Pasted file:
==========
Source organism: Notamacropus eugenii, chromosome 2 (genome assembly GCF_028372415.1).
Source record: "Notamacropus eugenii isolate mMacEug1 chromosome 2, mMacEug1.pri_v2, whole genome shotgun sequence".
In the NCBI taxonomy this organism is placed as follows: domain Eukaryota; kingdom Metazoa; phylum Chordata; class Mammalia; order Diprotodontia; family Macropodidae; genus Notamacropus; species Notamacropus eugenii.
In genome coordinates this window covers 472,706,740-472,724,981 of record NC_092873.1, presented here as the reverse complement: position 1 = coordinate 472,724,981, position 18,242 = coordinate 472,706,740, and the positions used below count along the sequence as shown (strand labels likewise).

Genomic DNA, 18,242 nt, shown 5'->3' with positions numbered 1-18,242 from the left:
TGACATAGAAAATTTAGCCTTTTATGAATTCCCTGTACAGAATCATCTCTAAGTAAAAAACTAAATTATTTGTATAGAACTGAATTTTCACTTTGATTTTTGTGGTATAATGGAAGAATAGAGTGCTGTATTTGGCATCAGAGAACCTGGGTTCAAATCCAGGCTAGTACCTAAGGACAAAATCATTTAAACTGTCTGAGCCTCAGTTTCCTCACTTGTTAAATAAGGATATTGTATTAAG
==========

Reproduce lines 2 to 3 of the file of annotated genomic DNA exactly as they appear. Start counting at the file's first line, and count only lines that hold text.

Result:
Source record: "Notamacropus eugenii isolate mMacEug1 chromosome 2, mMacEug1.pri_v2, whole genome shotgun sequence".
In the NCBI taxonomy this organism is placed as follows: domain Eukaryota; kingdom Metazoa; phylum Chordata; class Mammalia; order Diprotodontia; family Macropodidae; genus Notamacropus; species Notamacropus eugenii.